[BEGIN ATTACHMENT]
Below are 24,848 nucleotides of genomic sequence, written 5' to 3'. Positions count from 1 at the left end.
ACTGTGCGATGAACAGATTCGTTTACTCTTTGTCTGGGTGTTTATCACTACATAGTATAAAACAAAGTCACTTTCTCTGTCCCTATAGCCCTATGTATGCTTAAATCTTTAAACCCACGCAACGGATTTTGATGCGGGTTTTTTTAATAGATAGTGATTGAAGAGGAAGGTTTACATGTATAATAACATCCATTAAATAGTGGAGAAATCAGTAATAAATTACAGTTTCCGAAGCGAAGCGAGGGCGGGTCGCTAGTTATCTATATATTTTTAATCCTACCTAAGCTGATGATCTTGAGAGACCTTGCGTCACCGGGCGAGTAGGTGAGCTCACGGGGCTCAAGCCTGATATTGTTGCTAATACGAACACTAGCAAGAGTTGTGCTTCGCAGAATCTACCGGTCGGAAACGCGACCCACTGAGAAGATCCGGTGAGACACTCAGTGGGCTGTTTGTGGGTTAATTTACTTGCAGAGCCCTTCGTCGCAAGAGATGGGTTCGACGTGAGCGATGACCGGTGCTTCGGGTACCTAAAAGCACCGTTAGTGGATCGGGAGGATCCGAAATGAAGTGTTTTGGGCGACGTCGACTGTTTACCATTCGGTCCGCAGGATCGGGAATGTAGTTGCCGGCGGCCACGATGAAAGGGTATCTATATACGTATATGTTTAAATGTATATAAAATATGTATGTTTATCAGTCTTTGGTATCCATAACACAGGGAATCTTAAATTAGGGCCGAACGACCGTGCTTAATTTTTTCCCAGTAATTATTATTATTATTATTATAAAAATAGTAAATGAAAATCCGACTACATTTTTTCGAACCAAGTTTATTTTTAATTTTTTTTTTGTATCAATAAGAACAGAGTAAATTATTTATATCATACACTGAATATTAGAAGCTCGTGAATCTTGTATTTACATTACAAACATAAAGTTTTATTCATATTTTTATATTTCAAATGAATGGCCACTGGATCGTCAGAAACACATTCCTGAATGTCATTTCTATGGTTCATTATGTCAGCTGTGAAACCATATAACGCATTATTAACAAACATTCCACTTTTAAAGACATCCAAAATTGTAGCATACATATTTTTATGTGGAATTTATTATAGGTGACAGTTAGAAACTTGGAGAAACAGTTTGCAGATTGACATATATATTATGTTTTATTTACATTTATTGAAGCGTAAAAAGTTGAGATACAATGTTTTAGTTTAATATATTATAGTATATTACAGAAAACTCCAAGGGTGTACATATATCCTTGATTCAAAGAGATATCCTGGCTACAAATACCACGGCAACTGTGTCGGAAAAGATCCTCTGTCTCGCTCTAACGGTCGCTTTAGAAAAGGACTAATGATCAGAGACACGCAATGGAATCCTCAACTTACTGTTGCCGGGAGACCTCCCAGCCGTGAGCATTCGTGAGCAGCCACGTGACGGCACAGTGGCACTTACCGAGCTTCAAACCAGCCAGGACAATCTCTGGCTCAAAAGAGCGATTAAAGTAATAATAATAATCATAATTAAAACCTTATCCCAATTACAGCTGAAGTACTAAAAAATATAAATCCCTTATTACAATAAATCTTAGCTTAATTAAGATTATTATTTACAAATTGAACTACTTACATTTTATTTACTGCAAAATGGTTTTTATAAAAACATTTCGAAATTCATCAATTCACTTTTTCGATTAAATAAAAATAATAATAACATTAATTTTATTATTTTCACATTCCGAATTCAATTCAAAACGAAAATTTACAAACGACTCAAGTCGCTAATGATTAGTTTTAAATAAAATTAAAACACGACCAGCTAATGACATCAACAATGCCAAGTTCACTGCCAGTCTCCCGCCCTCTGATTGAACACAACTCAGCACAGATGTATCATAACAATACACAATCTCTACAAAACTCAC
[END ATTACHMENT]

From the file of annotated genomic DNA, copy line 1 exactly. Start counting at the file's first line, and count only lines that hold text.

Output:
Below are 24,848 nucleotides of genomic sequence, written 5' to 3'. Positions count from 1 at the left end.